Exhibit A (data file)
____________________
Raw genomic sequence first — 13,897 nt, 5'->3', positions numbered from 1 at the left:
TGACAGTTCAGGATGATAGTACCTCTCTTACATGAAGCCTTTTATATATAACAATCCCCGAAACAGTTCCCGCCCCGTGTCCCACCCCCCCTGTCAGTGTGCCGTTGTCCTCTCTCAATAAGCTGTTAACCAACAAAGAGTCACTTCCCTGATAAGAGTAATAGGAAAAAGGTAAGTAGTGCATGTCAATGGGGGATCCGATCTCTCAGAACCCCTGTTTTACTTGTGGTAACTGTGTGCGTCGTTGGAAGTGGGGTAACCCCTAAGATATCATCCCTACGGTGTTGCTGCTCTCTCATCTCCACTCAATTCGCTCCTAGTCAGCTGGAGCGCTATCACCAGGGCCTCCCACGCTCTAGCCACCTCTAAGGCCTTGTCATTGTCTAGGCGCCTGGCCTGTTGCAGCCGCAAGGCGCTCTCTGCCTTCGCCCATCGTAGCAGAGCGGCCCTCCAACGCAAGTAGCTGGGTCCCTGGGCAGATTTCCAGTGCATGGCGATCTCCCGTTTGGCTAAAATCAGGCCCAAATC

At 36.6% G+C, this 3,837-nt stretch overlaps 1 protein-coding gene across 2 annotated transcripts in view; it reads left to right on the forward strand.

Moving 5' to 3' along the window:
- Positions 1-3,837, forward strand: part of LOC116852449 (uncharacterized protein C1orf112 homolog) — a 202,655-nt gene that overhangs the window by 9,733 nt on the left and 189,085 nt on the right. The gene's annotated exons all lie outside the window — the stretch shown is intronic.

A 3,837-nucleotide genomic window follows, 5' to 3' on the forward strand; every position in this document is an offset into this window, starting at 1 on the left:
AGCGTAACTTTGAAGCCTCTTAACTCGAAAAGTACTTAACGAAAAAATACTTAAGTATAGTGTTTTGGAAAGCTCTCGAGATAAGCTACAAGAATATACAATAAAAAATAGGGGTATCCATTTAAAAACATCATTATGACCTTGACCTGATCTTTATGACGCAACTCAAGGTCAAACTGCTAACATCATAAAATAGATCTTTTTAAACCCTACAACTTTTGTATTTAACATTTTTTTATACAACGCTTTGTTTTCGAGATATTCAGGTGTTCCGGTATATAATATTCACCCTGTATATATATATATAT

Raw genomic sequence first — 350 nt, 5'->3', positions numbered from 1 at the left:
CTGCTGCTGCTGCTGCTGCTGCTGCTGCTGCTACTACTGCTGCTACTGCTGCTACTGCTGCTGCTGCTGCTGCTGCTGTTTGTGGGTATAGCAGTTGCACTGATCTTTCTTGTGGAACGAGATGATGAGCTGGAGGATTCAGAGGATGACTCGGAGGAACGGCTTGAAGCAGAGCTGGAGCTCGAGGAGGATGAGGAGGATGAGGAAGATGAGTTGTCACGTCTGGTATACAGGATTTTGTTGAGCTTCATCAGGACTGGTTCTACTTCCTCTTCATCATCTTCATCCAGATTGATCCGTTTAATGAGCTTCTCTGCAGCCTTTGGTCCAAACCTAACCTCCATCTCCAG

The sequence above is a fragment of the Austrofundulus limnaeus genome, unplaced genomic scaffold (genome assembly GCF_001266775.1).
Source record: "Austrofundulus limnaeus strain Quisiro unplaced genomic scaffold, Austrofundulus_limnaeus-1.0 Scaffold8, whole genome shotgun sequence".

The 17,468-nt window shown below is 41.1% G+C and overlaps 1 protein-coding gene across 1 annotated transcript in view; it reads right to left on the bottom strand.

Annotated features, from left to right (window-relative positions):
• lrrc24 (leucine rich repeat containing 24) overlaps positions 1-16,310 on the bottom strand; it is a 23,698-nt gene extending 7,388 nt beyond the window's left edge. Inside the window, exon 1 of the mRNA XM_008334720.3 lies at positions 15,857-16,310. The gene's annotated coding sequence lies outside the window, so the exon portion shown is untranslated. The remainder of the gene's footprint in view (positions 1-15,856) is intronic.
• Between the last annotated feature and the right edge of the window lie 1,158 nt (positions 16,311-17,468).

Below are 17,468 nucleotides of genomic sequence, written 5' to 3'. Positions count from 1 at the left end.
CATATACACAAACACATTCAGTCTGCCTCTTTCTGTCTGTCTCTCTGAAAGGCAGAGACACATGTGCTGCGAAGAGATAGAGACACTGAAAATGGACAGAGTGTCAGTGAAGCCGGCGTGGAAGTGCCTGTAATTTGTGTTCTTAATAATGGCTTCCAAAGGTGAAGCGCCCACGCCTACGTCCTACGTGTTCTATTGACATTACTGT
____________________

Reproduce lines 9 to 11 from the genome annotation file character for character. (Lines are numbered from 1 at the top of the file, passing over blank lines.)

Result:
CTGCTGCTGCTGCTGCTGCTGCTGCTGCTGCTACTACTGCTGCTACTGCTGCTACTGCTGCTGCTGCTGCTGCTGCTGTTTGTGGGTATAGCAGTTGCACTGATCTTTCTTGTGGAACGAGATGATGAGCTGGAGGATTCAGAGGATGACTCGGAGGAACGGCTTGAAGCAGAGCTGGAGCTCGAGGAGGATGAGGAGGATGAGGAAGATGAGTTGTCACGTCTGGTATACAGGATTTTGTTGAGCTTCATCAGGACTGGTTCTACTTCCTCTTCATCATCTTCATCCAGATTGATCCGTTTAATGAGCTTCTCTGCAGCCTTTGGTCCAAACCTAACCTCCATCTCCAG

The sequence above is a fragment of the Austrofundulus limnaeus genome, unplaced genomic scaffold (genome assembly GCF_001266775.1).
Source record: "Austrofundulus limnaeus strain Quisiro unplaced genomic scaffold, Austrofundulus_limnaeus-1.0 Scaffold8, whole genome shotgun sequence".